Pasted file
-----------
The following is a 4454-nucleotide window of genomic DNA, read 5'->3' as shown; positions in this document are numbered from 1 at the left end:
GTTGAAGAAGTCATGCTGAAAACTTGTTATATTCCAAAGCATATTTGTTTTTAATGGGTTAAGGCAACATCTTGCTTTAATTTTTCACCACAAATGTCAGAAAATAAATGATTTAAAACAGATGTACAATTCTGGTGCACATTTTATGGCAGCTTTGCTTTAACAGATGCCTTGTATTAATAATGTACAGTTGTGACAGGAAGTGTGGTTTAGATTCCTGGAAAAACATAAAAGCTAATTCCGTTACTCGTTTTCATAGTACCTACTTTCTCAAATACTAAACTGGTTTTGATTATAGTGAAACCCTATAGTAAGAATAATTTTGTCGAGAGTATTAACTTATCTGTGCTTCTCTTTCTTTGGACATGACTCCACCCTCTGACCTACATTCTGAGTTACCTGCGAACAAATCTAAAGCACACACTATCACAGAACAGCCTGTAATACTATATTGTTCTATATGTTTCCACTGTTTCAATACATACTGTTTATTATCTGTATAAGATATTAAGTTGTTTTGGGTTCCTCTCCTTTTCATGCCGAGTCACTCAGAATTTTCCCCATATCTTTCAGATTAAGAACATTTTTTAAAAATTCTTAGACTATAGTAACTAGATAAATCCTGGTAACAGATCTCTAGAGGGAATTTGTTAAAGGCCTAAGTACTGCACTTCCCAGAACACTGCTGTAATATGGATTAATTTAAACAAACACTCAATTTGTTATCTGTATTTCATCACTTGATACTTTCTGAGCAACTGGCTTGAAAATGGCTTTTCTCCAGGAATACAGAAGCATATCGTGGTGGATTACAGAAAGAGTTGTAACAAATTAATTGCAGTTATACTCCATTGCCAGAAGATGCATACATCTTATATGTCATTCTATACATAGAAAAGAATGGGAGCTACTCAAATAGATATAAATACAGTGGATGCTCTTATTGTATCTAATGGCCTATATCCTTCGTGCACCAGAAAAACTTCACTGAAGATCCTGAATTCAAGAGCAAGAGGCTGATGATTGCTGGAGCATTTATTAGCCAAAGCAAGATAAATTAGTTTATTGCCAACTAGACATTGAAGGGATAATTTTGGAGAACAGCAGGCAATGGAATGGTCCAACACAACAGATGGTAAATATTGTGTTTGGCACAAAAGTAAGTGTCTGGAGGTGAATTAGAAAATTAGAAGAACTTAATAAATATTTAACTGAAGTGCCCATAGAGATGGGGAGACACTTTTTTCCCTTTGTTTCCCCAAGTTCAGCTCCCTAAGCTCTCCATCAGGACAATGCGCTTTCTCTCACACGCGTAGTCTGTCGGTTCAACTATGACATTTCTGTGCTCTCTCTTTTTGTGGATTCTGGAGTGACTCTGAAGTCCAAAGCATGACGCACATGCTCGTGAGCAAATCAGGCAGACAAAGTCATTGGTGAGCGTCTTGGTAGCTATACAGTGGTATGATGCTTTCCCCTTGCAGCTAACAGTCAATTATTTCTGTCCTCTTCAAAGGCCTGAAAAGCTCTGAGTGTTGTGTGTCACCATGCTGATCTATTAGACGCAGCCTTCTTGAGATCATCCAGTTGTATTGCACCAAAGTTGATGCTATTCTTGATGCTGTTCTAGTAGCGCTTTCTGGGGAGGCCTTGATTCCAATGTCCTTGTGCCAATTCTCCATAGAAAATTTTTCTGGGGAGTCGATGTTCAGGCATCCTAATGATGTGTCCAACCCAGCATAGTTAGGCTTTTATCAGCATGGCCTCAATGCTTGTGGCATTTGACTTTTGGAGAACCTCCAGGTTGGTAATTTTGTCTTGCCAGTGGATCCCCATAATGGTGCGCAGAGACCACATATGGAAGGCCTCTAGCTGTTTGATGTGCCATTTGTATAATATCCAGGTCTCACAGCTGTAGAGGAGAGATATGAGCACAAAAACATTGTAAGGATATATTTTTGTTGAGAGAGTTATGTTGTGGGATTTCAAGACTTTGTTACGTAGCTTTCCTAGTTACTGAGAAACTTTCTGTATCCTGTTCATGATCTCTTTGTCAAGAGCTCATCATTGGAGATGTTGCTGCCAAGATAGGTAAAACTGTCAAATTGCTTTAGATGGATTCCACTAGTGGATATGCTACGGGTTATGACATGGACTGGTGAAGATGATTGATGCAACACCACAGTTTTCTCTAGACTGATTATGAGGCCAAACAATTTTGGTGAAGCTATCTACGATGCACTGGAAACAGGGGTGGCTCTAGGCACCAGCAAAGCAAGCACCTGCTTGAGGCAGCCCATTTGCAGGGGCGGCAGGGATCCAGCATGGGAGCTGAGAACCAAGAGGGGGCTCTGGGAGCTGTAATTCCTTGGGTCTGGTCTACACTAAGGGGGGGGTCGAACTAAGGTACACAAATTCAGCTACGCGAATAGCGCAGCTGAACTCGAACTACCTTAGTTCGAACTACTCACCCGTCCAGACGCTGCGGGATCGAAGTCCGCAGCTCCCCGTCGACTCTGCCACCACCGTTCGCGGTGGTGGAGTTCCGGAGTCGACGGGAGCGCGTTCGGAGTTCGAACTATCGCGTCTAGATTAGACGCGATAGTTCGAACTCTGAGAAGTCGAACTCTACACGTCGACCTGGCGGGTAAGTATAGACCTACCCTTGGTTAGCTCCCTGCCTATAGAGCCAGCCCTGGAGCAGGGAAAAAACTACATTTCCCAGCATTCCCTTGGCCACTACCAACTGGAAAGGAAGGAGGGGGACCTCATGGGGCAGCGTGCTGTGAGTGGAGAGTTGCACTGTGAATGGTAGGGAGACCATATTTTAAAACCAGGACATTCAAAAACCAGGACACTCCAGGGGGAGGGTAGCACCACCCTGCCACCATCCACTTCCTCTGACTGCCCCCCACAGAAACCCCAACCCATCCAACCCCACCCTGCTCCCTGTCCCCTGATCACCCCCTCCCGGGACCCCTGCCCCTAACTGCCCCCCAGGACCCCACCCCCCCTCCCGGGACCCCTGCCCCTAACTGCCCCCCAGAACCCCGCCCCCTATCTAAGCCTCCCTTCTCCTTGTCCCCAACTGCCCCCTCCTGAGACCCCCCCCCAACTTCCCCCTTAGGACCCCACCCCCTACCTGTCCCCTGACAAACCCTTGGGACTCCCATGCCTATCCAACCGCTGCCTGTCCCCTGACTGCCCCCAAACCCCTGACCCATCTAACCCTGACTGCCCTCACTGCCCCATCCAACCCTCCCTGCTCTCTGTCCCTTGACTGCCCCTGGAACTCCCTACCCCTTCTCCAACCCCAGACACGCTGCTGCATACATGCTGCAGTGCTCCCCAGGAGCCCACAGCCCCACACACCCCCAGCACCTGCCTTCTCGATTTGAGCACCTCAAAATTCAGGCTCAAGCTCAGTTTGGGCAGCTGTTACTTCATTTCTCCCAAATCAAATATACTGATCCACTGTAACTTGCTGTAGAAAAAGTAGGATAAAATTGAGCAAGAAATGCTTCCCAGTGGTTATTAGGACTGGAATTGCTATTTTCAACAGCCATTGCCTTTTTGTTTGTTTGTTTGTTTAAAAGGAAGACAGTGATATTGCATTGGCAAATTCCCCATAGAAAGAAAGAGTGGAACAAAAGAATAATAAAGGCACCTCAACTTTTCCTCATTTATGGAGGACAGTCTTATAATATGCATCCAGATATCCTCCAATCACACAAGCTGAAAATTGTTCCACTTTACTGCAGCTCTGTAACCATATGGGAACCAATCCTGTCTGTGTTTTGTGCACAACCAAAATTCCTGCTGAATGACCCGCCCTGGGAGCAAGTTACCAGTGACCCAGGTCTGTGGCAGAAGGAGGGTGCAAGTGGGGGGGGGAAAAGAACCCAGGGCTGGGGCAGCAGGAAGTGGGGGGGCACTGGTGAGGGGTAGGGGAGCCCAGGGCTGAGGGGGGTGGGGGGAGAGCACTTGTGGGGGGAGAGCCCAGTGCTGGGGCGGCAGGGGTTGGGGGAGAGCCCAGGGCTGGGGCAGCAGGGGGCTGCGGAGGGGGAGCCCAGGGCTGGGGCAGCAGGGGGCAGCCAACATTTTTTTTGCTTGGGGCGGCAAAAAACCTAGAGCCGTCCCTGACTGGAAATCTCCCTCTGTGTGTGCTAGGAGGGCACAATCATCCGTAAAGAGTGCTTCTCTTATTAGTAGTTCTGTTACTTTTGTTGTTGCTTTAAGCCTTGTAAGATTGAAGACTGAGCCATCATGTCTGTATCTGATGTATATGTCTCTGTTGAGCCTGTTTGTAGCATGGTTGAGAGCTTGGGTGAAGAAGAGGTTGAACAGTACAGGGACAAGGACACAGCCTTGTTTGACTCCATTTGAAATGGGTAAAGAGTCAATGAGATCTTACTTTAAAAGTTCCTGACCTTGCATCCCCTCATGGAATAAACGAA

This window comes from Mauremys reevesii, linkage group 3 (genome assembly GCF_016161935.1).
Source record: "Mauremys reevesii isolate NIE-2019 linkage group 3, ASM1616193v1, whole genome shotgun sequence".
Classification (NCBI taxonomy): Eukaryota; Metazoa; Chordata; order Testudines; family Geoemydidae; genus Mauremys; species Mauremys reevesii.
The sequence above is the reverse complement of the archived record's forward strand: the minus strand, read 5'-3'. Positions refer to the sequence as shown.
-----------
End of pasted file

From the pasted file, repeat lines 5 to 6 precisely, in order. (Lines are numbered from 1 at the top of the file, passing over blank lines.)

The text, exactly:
Classification (NCBI taxonomy): Eukaryota; Metazoa; Chordata; order Testudines; family Geoemydidae; genus Mauremys; species Mauremys reevesii.
The sequence above is the reverse complement of the archived record's forward strand: the minus strand, read 5'-3'. Positions refer to the sequence as shown.